Behind the grill at Tarheel Pig Pickers barbecue, Mark Lane, 54, giggled.
“When I see Bigfoot water skiing, I’ll believe it,’’ he said. “If they catch him, we’ll put him on the rotisserie and invite everyone in the community.’’
Ron McCormick, president of a home-building company, said people have more pressing concerns, such as plummeting property values and paying bills. “On the other hand, it could bring in tourists,’’ he said as he sat at his desk, playing solitaire on his laptop.
Craig Petrie, 55, mowing grass a few miles away, volunteered that he sometimes hears voices calling his name from below as he tends the cemetery adjoining Wallers Baptist Church, where he holds the titles of head deacon and chief groundskeeper.
But Bigfoot sightings? “Never happened,’’ he said, although he’s open to the possibility, particularly with all the new subdivisions in the area ripping out trees and kicking up dirt.
“If anyone’s going to see him, it’s me, because I’m always on this mower. And if he kills me, they’ll just have to walk a few feet to bury me. It’s convenient.’’
The small but avid universe of Bigfoot enthusiasts includes self-styled investigators who pursue their quest during off hours from their day jobs.
Willard, for example, hosts an Internet radio show and maintains a website from his home in Manassas; he also monitors his Bigfoot hotline for reported sightings (a recent caller announced “I just saw Bigfoot in Reston,’’ before exploding in laughter and hanging up).
More dispassionate scholars are fascinated by the unflagging interest in bogeymen.
“People have a need to think about something like ourselves, something scary, using them as a cautionary tale,’’ said Robert Michael Pyle, whose book “Where Bigfoot Walks’’ explores the history of Sasquatch.
Willard spends countless hours in the woods listening for footsteps, always with a camera, ready to snap a picture.
He brings a set of knives and a hatchet. If he finds a dead Bigfoot, he intends to walk away with the ultimate trophy, DNA evidence, to send a message to those who ridicule the believers: “To give them the final ‘Aha! I told you so.’
Monday, October 12, 2009
There's something lurking in the depths of Loch Ness, Scotland, and it has nothing to do with monsters.
On a recent expedition to try and find evidence of the Loch Ness monster, U.S. research teams came across something quite unexpected -- not a prehistoric creature of the deep, but thousands of plastic covered golf balls.
Mike O'Brien of SeaTrepid explains: "At first we thought they were mushrooms, there were so many. But when we lowered the camera, we were surprised to see that they were in fact golf balls."
The balls were found roughly 300 yards from the beach and 100 yards from the shore where it is thought locals and visitors have been using the loch to practice their driving skills for quite some time.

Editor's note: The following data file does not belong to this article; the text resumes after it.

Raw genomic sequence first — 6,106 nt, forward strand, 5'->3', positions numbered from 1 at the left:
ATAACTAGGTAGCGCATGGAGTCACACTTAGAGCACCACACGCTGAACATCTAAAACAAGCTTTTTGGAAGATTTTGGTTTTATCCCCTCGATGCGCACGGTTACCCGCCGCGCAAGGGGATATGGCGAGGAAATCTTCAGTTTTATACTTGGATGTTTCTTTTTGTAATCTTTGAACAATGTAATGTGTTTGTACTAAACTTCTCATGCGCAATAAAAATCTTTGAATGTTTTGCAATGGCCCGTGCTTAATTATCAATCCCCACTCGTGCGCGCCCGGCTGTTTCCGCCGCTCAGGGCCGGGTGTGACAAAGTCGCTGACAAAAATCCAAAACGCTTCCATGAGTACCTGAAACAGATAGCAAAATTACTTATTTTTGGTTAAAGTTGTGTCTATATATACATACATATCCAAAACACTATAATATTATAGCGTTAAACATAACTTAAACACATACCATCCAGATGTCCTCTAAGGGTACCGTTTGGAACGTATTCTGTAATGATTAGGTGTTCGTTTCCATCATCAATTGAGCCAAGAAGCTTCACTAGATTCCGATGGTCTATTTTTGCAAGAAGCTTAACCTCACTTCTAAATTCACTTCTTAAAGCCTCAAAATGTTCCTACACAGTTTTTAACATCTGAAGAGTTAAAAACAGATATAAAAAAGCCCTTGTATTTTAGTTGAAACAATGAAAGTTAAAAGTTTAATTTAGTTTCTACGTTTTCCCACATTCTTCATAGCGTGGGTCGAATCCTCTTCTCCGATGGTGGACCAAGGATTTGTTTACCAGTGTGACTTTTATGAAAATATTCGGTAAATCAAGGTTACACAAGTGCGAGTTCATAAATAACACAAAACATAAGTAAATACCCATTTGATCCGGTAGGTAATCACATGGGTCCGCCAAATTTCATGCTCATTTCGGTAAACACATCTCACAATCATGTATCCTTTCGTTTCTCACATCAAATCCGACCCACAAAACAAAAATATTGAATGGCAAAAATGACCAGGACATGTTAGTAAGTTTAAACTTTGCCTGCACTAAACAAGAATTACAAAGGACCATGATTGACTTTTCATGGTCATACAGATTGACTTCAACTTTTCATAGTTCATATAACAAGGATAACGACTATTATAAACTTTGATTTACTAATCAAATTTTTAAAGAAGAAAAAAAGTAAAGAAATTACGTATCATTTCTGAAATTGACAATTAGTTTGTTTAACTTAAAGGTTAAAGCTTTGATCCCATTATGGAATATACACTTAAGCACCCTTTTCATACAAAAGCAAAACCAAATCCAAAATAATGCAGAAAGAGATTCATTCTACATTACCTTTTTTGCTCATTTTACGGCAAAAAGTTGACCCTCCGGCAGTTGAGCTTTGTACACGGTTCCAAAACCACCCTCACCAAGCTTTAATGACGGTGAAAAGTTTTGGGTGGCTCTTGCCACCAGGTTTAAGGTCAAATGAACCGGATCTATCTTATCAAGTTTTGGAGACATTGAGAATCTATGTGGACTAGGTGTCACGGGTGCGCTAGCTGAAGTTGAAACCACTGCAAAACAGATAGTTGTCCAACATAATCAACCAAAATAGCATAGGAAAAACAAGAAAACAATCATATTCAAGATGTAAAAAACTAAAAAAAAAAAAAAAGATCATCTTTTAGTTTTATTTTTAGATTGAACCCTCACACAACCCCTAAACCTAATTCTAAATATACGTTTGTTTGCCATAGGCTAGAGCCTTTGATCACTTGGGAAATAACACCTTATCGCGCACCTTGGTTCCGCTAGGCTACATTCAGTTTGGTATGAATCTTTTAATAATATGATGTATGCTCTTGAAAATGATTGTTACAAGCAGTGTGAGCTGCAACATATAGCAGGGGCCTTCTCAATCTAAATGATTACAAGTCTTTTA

One witness, conservationist Adrian Shine, told CNN he had seen locals launching balls almost 300 feet into the waters.
However, Shine doesn't believe this to be an environmental threat: "Certainly it's undesirable, but I don't think it will have a significant environmental impact on the loch."
It seems missing and discarded golf balls may not be bad news for all concerned. David Roston has built a career out of wading through rivers and diving in lakes to collect and re-sell discarded golf balls.
His online company, www.lakeballs.co.uk, had been retailing "lake balls" for almost 10 years, but even his powers of retrieval would be challenged by the monstrous task of recovering balls from the bottom of loch.
"I've dived in various lakes and found 10 to 15 thousand golf balls at a time, it's incredible -- but we've never attempted to clear a loch!"
Bobbing along at a depth of 754 feet, it's unlikely these balls of Loch Ness will ever see the light of day again.
Tuesday, August 25, 2009
Do Not GO Gentle Into That Good Night
Christine Marie Sheddy arrived at the Farmhouse the evening of November 2nd. She was murdered there during a party on November 12, 2007. The following is a chronicle of what happened in between.
After days of myspace messages reflecting a serious breakup between Levi and Christine and the ensuing argument with her Mom, Christine packs up and makes arrangements for Q and the boys to meet Jr. and Tia. Q met them in the parking lot of the Milford, DE WalMart. It is believed they drove that far to meet her there because Christine had no idea how to give Q directions, approximately a 1.5 hour drive.
By all accounts, Tia and Christine are chums.
They were headed out shortly to sell it to a buyer.
Wednesday, August 19, 2009
reported in Israel
Is it real, or just a hoax?
Published : Tuesday, 18 Aug 2009, 9:50 AM EDT
- By LILY FU, Special Contributor
The Southwest has UFOs. Scotland has the Loch Ness Monster. Now Israel has a mermaid?
LiveScience reports that locals and tourists are flocking to the town of Kiryat Yam hoping to catch a glimpse of a mermaid who has been spotted doing a few tricks and disappearing into the water.
According to Schlomo Cohen, one of the first people to see the mermaid, "I was with friends when suddenly we saw a woman laying on the sand in a weird way. At first I thought she was just another sunbather, but when we approached she jumped into the water and disappeared. We were all in shock because we saw she had a tail."
Kiryat Yam is now offering $1 million to the first person to snap a photograph of the reported mermaid. "I believe if there really is a mermaid then so many people will come to Kiryat Yam, a lot more money will be made than $1 million," town spokesman Natti Zilberman said.
Even if the mermaid ends up being a hoax, the town will be able to save the $1 million and continue to see a jump in tourism.
Mermaids are believed to be mythological creatures that have a human head and torso and the tail of a fish. Throughout history, they are said to have charmed people, often distracting them and causing them to walk off their ship decks or run ships aground. Other mermaids are said to have squeezed men to death while attempting to rescue them.
One of the earliest mermaid hoaxes involved showman P.T. Barnum and his "FeeJee Mermaid." The creature, which was displayed in his museum, was actually a taxidermy fake -- the head and torso of a small monkey were grafted onto the body and tail of a fish.
I guess this confirms that you never know what you may find on the beach!